Rijsberman rotary - food security 10-11-2012
Upcoming SlideShare
Loading in...5
×
 

Like this? Share it with your network

Share

Rijsberman rotary - food security 10-11-2012

on

  • 575 views

Presentation on Hunger, Food Security as defining issue of our time at Rotary North Sea Institute, Amsterdam, Nov 11, 2012

Presentation on Hunger, Food Security as defining issue of our time at Rotary North Sea Institute, Amsterdam, Nov 11, 2012

Statistics

Views

Total Views
575
Views on SlideShare
549
Embed Views
26

Actions

Likes
0
Downloads
6
Comments
0

2 Embeds 26

https://twitter.com 25
http://users.unjobs.org 1

Accessibility

Categories

Upload Details

Uploaded via as Adobe PDF

Usage Rights

© All Rights Reserved

Report content

Flagged as inappropriate Flag as inappropriate
Flag as inappropriate

Select your reason for flagging this presentation as inappropriate.

Cancel
  • Full Name Full Name Comment goes here.
    Are you sure you want to
    Your message goes here
    Processing…
Post Comment
Edit your comment

Rijsberman rotary - food security 10-11-2012 Presentation Transcript

  • 1. Hunger and food security in the 21st centuryFrank Rijsberman, CEO CGIAR Consortium, November 2, 2012
  • 2. Overview• Food Security: the greatest challenge facing humanity in coming decades• Sustainable intensification: growing more food with less land and water• Promising science• CGIAR results and impacts
  • 3. Food Insecurity and UndernutritionRemain Persistent: 850M hungry people Prevalence of Micronutrient 2011 Global Hunger Index Deficiencies GHI components: Deficiencies in: • Proportion of undernourished • Iron • Prevalence of underweight in children • Vitamin A • Under-five mortality rate • Zinc 20 countries have alarming or extremely alarming levels of hungerSource: von Grebmer et al. 2011 Source: HarvestPlus 2011 Shenggen Fan | December 2011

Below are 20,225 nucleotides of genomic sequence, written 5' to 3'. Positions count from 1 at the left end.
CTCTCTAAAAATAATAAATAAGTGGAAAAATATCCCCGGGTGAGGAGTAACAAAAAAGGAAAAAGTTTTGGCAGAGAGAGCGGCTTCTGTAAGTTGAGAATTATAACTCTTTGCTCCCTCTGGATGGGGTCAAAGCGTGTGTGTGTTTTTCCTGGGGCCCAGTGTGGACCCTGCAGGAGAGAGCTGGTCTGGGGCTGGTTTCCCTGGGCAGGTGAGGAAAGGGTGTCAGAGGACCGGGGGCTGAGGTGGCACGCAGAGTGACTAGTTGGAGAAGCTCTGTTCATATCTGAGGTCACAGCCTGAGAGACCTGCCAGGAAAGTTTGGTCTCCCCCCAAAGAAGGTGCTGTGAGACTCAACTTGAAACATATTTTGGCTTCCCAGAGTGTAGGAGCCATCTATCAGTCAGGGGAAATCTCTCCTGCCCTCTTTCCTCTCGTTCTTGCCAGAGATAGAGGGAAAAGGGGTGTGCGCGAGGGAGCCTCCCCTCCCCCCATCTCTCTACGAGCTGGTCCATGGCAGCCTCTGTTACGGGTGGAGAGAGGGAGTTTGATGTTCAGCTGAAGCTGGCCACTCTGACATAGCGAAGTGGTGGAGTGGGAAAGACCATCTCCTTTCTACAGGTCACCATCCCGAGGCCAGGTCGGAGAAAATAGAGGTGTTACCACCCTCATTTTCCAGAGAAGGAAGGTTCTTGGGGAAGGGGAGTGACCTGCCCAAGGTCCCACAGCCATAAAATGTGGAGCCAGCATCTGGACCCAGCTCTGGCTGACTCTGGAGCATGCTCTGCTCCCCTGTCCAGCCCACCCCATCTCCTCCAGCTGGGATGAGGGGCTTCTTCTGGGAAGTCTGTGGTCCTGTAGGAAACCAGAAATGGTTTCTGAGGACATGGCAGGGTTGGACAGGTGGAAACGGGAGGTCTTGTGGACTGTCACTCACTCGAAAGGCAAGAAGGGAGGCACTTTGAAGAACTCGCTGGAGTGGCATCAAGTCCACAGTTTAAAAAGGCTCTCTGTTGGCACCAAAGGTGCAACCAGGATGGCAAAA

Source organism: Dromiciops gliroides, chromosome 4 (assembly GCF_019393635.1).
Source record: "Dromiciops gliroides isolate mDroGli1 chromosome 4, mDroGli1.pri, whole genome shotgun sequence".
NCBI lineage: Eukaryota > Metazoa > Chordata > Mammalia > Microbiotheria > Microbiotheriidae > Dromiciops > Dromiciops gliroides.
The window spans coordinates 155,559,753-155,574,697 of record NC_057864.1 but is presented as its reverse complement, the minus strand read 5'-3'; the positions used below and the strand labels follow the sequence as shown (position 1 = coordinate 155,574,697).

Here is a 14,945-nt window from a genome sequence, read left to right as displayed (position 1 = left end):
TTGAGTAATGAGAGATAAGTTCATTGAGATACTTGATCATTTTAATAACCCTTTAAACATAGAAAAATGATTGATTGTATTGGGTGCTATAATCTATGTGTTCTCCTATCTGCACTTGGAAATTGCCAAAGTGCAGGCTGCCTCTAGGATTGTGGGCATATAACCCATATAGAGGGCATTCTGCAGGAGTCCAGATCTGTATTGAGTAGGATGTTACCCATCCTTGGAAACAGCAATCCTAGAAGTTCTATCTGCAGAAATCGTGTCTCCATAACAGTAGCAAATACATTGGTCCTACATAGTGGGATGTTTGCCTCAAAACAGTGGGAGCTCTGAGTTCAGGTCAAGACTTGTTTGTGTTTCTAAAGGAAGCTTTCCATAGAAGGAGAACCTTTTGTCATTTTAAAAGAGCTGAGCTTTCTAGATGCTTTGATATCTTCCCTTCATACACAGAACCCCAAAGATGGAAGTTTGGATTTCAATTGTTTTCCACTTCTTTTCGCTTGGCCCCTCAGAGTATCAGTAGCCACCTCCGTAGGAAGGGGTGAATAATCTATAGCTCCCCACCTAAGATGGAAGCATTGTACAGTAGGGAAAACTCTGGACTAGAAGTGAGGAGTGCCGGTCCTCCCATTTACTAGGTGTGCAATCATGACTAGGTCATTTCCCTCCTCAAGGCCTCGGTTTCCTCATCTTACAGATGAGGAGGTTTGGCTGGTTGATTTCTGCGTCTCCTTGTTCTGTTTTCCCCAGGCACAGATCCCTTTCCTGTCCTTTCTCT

• 4. Food Price Spikes put Food Security back on the agenda Inflation-adjusted prices of maize, wheat, rice, soybeans, and oil 1990–2011 Source: IFPRI
  • 5. Land Grab in Africa: 30 million ha BIDCO acquires 26,500 hectares for a palm oil plantation in Uganda, displacing thousands of smallholder farmers Credit: FoEI / ATI - Jason Taylor
  • 6. Green Revolution: Intensification in Asia Decades of cheap & plentiful food Development of semi-dwarf, high-yield, and disease-resistant varieties, 1960s-70s Increased fertilizer use Massive investment in irrigation CIMMYT
  • 7. Transfer of natural salt tolerance from Oryza coarctata a wild species that grows well in brackish water 15 years of crossing produced 1 viable plant! F1 BC1 IR56 IR56 O. IR56 x O. (No Salt) (EC 24 ) coarctata IR56 x O. coarctata//IR56 coarctata (EC 24) (EC 24) (EC 24)
  • 8. Global Cereal Yield Trends, 1966-2009 2009 5 corn: 1.3% Corn yieldGrain yield (t ha ) -1 -1 slope = 64 kg ha y-1 4 1966 (~1 bu ac-1 y-1) rice: 1.3% Rice yield -1 -1 slope = 53 kg ha y 3 corn: 2.8% wheat: 1.4% Wheat yield rice: 2.9% 2 -1 -1 slope = 40 kg ha y wheat: 2.9% 1 1960 1970 1980 1990 2000 2010Source: FAOSTAT Year
  • 9. Plateau in Yields of Major Grains 8 8 12 USA-irrigated Rice Wheat MaizeGrain yield (t ha ) 10-1 6 R.Korea 6 Northwest Europe China 8 USA-rainfed 4 Indonesia 4 China 6 4 China 2 India 2 India 2 Brazil 0 0 0 1960 1970 1980 1990 2000 2010 1960 1970 1980 1990 2000 2010 1960 1970 1980 1990 2000 2010 Year Year Year Stagnating yields for: • rice in Korea, Japan, California and China • wheat in northwest Europe, Great Plains USA • maize in China, France, Italy and irrigated maize in the USA
  • 10. For food prices to remain constant, annual yield gains would have to increase • From 1.6% to 2.4% for maize • From 0.9% to 1.5% for rice • From 1.1% to 2.3% for wheat • On essentially the same land area, with less water, nutrients, fossil fuel, Climat e labor and as climates change change Wat er, nut rient & energy scarcit y Projected demand by 2050 (FAO) Diseases World-wide average yield Linear extrapolations• First concerns: late 1990s of current trends (t ons ha-1 )• The more we delay investments, Potential effect the steeper the challenge of climate- change-induced heat stress on today’s cultivars (intermediate Agronomy Breeding CO2 emission scenario) Year